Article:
Sinclair’s play to cash in on the RSN market was doomed from the start, but the TV giant may be saved from potential bankruptcy by the very unions that tried to broadcast it. In the big picture of the Cubs’ Marquee movement, Sinclair — who, not coincidentally, owns the network with Cubs — won the bid to buy 21 former Fox regional sports network from Disney following the acquisition of 21st Century Fox. The debt burden from a highly leveraged $10.6 billion deal has become as unsustainable as Sinclair’s Diamond Sports cash bleeding.
Diamond has rebranded all RSNs with Partnership with gaming giant Bali, which increases the prevalence of gambling in mainstream sports coverage in a futile attempt to generate income. Then they started Launch a standalone app It was supposed to be like Netflix for sports, although the whole thing seemed ill-advised and not nearly enough support from individual leagues and teams.
Would you pay $18 a month to watch five teams from three or four sports? exactly.
I’ve covered all of this extensively over the past three years or so, primarily through the lens of Cubs and Marquee as an interested third party. While there is a clear association with Sinclair, Marquee is clearly separate from those other RSNs – and the same can be said about the Yankees’ Network – and is not lumped with them when it comes to the Application or Diamond (mistake) management. However, Cubs would definitely have an interest if there was a way to extend Marquee’s reach with a bigger play.
It could come as part of a potential purchase of Diamond Sports by the MLB, NBA and NHL. according to Reporting by Josh Kosman From the New York Post, the three sports leagues are expected to start talks to negotiate a purchase deal at a deeply discounted price. Kosman writes that Diamond “may bring in $3 billion including its debt, which is currently trading at a deeply discounted $2 billion.” Yes.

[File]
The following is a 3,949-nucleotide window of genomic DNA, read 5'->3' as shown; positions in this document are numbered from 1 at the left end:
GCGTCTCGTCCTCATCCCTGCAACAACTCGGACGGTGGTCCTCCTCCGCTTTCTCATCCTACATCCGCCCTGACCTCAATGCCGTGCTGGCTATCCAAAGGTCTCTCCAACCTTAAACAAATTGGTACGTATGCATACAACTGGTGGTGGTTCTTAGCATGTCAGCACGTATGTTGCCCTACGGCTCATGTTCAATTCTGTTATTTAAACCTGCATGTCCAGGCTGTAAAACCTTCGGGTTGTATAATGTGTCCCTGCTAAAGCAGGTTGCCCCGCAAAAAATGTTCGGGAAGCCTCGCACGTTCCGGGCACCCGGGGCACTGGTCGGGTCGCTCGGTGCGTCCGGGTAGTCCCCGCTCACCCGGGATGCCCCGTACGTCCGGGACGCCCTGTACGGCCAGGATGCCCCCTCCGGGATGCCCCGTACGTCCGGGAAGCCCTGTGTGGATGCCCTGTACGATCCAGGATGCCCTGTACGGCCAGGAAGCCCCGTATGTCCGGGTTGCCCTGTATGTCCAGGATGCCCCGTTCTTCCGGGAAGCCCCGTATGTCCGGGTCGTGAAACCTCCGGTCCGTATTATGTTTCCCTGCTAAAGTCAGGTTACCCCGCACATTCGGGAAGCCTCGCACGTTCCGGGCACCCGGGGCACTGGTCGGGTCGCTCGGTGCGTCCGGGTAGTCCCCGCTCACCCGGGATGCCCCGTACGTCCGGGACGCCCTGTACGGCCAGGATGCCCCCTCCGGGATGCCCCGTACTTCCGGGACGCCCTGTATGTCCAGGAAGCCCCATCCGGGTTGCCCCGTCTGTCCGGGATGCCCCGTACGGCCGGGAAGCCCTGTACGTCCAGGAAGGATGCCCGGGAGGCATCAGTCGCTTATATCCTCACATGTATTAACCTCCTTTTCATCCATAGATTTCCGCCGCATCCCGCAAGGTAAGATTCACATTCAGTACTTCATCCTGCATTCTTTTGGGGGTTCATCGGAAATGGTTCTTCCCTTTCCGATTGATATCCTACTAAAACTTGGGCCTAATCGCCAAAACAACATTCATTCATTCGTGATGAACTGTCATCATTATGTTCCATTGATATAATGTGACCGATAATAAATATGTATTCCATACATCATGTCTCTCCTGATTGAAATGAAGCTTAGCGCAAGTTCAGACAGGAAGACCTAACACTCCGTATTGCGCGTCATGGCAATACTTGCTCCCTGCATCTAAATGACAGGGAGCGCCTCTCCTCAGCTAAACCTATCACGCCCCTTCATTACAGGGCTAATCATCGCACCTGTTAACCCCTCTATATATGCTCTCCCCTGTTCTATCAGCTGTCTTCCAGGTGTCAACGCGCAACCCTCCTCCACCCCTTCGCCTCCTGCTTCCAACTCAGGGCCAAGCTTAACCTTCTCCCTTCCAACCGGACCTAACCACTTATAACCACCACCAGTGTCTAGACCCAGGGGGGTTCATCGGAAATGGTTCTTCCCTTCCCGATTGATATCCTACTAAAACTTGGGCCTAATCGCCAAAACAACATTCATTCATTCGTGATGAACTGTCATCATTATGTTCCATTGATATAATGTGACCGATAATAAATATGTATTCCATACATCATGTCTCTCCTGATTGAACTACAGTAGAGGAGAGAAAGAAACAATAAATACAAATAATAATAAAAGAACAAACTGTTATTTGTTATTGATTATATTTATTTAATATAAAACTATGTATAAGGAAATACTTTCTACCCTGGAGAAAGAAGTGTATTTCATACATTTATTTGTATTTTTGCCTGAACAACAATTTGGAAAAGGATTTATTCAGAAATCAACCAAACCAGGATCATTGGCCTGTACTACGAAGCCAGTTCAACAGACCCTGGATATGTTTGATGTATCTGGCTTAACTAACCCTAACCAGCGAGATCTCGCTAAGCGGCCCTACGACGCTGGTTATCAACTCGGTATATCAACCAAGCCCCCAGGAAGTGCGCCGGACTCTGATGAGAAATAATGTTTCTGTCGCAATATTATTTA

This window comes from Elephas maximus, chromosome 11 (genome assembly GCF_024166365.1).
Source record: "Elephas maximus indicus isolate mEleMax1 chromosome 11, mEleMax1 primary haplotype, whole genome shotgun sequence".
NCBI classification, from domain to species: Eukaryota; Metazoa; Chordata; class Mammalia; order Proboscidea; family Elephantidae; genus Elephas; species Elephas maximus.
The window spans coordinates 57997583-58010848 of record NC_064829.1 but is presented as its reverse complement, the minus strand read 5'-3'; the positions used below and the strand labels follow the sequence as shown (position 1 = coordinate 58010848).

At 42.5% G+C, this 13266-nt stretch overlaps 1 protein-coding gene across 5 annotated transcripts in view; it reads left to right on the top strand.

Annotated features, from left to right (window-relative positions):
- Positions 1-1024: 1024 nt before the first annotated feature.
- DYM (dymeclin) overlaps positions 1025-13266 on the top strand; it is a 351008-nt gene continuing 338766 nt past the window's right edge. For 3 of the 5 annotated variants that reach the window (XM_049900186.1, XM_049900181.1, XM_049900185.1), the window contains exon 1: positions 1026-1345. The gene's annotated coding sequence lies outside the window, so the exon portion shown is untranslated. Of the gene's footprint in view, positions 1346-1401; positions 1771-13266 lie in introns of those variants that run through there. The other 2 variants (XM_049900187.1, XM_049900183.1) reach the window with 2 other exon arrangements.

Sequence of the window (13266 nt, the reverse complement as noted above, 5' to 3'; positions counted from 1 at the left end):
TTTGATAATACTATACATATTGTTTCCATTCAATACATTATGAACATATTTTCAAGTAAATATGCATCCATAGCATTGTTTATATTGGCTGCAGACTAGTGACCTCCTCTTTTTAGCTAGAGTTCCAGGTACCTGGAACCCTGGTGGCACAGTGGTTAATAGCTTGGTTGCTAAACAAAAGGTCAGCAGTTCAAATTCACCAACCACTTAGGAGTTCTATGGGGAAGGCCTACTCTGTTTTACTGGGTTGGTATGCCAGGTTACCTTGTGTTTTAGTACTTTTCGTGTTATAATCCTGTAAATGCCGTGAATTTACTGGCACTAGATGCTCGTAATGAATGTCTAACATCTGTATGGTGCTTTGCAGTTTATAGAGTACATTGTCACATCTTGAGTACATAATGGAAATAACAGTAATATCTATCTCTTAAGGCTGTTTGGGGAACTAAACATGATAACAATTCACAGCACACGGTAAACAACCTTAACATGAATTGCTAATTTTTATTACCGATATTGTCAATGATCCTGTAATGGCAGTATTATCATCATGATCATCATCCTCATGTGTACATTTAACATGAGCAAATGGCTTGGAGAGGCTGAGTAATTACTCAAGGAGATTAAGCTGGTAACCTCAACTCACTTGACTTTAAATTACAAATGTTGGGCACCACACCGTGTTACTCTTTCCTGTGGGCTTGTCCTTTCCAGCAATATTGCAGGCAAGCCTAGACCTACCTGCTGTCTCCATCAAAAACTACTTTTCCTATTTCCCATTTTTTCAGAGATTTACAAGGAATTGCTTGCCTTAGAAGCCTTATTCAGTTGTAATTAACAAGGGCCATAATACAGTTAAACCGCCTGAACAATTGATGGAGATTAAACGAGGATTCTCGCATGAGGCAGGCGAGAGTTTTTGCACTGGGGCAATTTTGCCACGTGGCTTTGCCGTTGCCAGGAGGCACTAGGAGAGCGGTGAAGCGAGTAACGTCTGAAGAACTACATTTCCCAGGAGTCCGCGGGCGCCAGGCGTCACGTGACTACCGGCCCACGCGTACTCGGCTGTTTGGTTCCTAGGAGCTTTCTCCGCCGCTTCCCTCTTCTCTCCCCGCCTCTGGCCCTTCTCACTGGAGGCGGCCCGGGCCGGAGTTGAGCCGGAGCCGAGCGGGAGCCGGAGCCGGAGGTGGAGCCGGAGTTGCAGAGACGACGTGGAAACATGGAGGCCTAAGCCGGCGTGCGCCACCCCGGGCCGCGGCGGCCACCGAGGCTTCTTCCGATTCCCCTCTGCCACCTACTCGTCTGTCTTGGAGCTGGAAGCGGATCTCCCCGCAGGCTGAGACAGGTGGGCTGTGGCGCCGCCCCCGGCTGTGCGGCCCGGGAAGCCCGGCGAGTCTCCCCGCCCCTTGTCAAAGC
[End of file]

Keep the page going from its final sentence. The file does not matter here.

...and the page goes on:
The expectation is that Sinclair will want to hand the equity over to its creditors — primarily the hedge funds that have taken on all that bad debt — who will then sell to the unions. If such a deal is not reached, “technically insolvent” diamonds may have to file for bankruptcy by early next year. This wouldn’t necessarily be the worst thing for Diamond, who would be able to continue streaming games without paying the rights fees to teams due to the registration protection.
Kosman notes that a group that buys RSNs from bankruptcy will also be able to invalidate existing broadcast rights deals and renegotiate cheaper deals. The leagues obviously don’t want that to happen, seeing as how these fees represent a significant portion of the annual revenue. Diamond could try to use that as a bargaining chip, although it’s hard to see a buyer other than the sports leagues having an interest.
MLB has been playing a tricky role all along, and her lack of involvement was a big part of what kept Diamond’s idea from really taking off. Commissioner Rob Manfred has been highly critical of the attempt in the past and may have been watching this end game in some way or form for a while. Without baseball’s help carrying the service into the summer months, the streaming service really doesn’t stand a chance.
I really have no idea where this is headed, but it certainly seems to be in the best interest of all parties involved for the leagues to buy radio. This could result in something like Marquee Mode, which was less than great for Cubs fans, with one big difference. If leagues control the majority of broadcast partners, they can open broadcasts and override blackout rules ostensibly set in place to protect local rights.
We’ll have more on this as the details emerge, particularly as it affects the Cubs and fans throughout the very broad “domestic” market.